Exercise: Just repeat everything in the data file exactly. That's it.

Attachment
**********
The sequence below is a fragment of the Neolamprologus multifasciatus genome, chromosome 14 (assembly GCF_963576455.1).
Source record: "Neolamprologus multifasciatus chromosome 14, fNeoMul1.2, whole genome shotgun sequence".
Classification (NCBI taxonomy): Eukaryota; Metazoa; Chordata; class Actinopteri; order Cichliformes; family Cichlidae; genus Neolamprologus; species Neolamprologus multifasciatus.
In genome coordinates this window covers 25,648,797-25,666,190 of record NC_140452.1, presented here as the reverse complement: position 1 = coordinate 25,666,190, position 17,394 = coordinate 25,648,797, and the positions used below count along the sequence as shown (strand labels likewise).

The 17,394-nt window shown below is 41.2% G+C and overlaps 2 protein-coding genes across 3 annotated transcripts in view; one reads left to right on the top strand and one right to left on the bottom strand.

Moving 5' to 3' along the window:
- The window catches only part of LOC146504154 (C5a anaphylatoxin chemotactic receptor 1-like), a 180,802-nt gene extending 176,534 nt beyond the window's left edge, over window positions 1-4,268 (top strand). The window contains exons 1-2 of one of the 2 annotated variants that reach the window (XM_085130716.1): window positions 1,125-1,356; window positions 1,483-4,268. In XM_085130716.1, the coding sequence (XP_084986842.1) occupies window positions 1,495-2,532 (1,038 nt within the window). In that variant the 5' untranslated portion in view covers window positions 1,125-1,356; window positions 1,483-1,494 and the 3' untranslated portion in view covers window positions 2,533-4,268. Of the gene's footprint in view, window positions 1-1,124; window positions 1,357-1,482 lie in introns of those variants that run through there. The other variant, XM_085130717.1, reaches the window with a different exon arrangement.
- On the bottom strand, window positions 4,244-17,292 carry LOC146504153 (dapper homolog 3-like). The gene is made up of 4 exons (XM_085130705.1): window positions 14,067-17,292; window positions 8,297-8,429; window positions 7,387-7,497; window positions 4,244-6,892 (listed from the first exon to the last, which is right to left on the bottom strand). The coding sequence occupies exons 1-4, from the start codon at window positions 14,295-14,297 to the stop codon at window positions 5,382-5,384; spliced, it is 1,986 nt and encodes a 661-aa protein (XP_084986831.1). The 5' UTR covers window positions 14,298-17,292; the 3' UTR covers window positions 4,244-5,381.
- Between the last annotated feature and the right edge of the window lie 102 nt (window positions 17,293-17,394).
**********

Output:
The sequence below is a fragment of the Neolamprologus multifasciatus genome, chromosome 14 (assembly GCF_963576455.1).
Source record: "Neolamprologus multifasciatus chromosome 14, fNeoMul1.2, whole genome shotgun sequence".
Classification (NCBI taxonomy): Eukaryota; Metazoa; Chordata; class Actinopteri; order Cichliformes; family Cichlidae; genus Neolamprologus; species Neolamprologus multifasciatus.
In genome coordinates this window covers 25,648,797-25,666,190 of record NC_140452.1, presented here as the reverse complement: position 1 = coordinate 25,666,190, position 17,394 = coordinate 25,648,797, and the positions used below count along the sequence as shown (strand labels likewise).

The 17,394-nt window shown below is 41.2% G+C and overlaps 2 protein-coding genes across 3 annotated transcripts in view; one reads left to right on the top strand and one right to left on the bottom strand.

Moving 5' to 3' along the window:
- The window catches only part of LOC146504154 (C5a anaphylatoxin chemotactic receptor 1-like), a 180,802-nt gene extending 176,534 nt beyond the window's left edge, over window positions 1-4,268 (top strand). The window contains exons 1-2 of one of the 2 annotated variants that reach the window (XM_085130716.1): window positions 1,125-1,356; window positions 1,483-4,268. In XM_085130716.1, the coding sequence (XP_084986842.1) occupies window positions 1,495-2,532 (1,038 nt within the window). In that variant the 5' untranslated portion in view covers window positions 1,125-1,356; window positions 1,483-1,494 and the 3' untranslated portion in view covers window positions 2,533-4,268. Of the gene's footprint in view, window positions 1-1,124; window positions 1,357-1,482 lie in introns of those variants that run through there. The other variant, XM_085130717.1, reaches the window with a different exon arrangement.
- On the bottom strand, window positions 4,244-17,292 carry LOC146504153 (dapper homolog 3-like). The gene is made up of 4 exons (XM_085130705.1): window positions 14,067-17,292; window positions 8,297-8,429; window positions 7,387-7,497; window positions 4,244-6,892 (listed from the first exon to the last, which is right to left on the bottom strand). The coding sequence occupies exons 1-4, from the start codon at window positions 14,295-14,297 to the stop codon at window positions 5,382-5,384; spliced, it is 1,986 nt and encodes a 661-aa protein (XP_084986831.1). The 5' UTR covers window positions 14,298-17,292; the 3' UTR covers window positions 4,244-5,381.
- Between the last annotated feature and the right edge of the window lie 102 nt (window positions 17,293-17,394).